Friday, July 19, 2019

#200 / Political Temper Tantrums: What To Do?

Our president appeared to have a kind of political temper tantrum or meltdown the other day, venting his ire and frustration at four elected members of Congress (all women of color), saying that they should "go back to where they came from." Since all of them are United States citizens and represent specific Congressional Districts, "going back to where they came from" would send them off to New York, Boston, Minneapolis, and Detroit. I bet that each one of them shows up in her district on most weekends already!

Of course, while the president's attack on these four Members of Congress appeared to be a kind of temper tantrum, it might well be that this wasn't a genuine temper tantrum at all. As in so many other cases in which the president speaks or acts, his outburst at "the squad" could be explained as just one more effort to gain attention and to generate disarray among the Democrats. Whether intentionally or not, the president's attack certainly seemed to have had both those results. I think it would be prudent to suspect that the president's temper tantrum was done for political effect, and that the Fox News commentators who appear in the video linked above are right on target when they say that the president's tantrum was a successful political gambit.

Still, while the president's frequent "temper tantrums" aren't actually "real," but are simply a political technique, it could be helpful to think about how to react to them as if they were real. I consulted the Internet, source of all modern wisdom, asking it to tell me "how to handle tantrums and meltdowns." Here is what I learned about that topic from the Child Mind Institute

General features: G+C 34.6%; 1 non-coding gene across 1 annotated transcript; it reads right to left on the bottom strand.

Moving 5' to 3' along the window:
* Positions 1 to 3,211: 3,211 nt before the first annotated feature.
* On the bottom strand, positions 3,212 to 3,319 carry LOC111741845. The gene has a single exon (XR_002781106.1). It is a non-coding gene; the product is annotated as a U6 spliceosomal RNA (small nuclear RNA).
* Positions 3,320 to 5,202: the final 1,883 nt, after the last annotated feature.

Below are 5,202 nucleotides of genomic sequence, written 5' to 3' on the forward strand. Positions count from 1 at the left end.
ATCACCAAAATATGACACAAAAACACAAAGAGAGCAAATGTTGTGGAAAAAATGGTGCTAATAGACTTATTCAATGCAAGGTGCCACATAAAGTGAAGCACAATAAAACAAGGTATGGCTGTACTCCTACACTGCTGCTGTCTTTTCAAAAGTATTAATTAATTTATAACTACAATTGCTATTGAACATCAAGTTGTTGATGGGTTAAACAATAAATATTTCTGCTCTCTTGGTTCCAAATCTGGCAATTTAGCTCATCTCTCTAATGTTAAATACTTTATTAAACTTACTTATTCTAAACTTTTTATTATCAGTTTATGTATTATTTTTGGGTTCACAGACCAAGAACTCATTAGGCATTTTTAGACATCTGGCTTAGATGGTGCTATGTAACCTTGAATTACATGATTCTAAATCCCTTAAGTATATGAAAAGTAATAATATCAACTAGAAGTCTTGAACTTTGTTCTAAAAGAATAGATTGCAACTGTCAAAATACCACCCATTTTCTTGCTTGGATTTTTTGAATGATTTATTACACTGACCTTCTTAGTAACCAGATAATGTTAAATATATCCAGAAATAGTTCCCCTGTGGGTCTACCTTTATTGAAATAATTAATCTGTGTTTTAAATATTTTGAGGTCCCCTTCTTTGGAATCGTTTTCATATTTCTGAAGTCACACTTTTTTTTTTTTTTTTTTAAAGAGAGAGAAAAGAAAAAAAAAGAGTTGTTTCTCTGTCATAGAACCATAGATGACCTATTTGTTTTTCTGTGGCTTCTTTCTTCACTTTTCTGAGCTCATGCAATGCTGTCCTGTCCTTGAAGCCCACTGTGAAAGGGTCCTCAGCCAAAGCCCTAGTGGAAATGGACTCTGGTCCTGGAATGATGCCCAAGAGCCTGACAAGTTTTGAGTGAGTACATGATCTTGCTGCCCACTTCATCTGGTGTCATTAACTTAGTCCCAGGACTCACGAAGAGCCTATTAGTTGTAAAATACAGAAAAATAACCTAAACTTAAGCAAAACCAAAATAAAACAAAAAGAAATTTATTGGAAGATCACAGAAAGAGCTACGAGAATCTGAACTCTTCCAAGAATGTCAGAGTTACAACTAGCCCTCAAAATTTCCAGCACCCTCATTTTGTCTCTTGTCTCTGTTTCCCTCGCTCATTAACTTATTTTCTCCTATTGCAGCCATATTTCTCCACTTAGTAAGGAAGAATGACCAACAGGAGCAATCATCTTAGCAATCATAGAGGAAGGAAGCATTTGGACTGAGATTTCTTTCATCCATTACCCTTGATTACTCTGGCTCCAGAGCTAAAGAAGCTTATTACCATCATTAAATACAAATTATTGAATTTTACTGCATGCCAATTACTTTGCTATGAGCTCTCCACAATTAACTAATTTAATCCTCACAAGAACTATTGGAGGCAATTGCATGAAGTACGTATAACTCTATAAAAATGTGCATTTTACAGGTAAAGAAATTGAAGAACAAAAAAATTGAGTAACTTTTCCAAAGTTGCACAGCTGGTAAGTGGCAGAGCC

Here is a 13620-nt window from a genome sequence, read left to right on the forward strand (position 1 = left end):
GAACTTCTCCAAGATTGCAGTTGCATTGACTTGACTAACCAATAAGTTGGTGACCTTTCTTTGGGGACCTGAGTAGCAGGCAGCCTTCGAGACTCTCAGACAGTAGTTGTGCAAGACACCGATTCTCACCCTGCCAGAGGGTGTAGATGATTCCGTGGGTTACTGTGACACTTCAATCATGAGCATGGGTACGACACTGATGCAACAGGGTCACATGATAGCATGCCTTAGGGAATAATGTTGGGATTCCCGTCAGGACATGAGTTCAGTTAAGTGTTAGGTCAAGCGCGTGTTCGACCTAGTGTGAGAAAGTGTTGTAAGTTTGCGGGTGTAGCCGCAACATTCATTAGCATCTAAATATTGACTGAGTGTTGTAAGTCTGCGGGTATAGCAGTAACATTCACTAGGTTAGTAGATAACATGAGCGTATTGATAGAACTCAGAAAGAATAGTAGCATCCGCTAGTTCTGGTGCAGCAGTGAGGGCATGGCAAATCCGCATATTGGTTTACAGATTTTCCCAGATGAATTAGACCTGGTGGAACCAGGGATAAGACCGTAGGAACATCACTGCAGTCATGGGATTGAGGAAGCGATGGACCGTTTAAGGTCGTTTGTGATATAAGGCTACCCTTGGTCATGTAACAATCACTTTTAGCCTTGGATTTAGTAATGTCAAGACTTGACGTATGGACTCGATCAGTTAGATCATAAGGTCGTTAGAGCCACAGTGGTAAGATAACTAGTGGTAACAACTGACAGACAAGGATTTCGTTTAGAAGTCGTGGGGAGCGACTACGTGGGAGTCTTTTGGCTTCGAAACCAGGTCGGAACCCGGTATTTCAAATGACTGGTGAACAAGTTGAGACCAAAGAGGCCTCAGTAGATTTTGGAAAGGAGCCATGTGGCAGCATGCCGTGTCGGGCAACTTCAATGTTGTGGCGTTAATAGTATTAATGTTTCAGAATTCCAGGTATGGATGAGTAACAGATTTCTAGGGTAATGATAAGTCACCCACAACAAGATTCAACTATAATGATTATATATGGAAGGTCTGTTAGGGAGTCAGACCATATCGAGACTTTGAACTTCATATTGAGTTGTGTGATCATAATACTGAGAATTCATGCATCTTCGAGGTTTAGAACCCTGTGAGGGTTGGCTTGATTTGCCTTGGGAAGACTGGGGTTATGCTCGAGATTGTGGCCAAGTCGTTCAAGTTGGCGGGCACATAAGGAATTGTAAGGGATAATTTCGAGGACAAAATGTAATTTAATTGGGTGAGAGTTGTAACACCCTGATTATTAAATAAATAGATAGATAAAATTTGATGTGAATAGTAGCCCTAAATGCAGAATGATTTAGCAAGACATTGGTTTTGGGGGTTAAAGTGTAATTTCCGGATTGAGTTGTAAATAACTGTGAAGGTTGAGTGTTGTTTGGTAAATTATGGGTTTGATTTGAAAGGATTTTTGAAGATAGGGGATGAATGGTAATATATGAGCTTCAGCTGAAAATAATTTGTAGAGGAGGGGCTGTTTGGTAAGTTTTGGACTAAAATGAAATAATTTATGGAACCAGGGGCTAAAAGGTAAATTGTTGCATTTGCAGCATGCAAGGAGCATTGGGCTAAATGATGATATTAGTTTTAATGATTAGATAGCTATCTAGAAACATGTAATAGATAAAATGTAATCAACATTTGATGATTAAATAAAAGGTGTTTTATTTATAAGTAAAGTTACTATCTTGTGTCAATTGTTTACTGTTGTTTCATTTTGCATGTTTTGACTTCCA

Learned behavior
Since parents often find tantrums impossible to tolerate—especially in public—the child may learn implicitly that throwing a tantrum can help him get his way. It becomes a conditioned response. “Even if it only works five out of 10 times that they tantrum, that intermittent reinforcement makes it a very solid learned behavior, so they’re going to continue that behavior in order to get what they want.” 
Responding to tantrums
When tantrums occur, the parent or caregiver’s response affects the likelihood of the behavior happening again. There are lots of very specific protocols to help parents respond consistently, in ways that will minimize tantrum behavior later ... They have in common the starting point that parents resist the temptation to end the tantrum by giving the child what he wants when he tantrums ... The goal is to ignore the behavior, to withdraw all parental attention, since even negative attention like reprimanding or trying to persuade the child to stop has been found positively reinforce the behavior. 
Attention is withheld from behavior you want to discourage, and lavished instead on behaviors you want to encourage: when a child makes an effort to calm down or, instead of tantruming, complies or proposes a compromise. “By positively reinforcing compliance and appropriate responses to frustration, you’re teaching skills and—since you can’t comply with a command and tantrum at the same time—simultaneously decreasing that aggressive noncompliant tantrum behavior.” [emphasis added]

Anyone who has been a parent with a "difficult" child, or who is a grandparent with such a grandchild, knows that this advice is easier to understand than to follow. I am pretty sure, though, that this advice for parents would work for politicians and others who have to confront one of the president's faux tantrums. Frank Bruni (a columnist who writes regularly for The New York Times) seems to agree!

Ignoring the president's outrageous statements, instead of confronting, condemning, and refuting them, might be the best way to take the wind out of our blowhard president's sails. 

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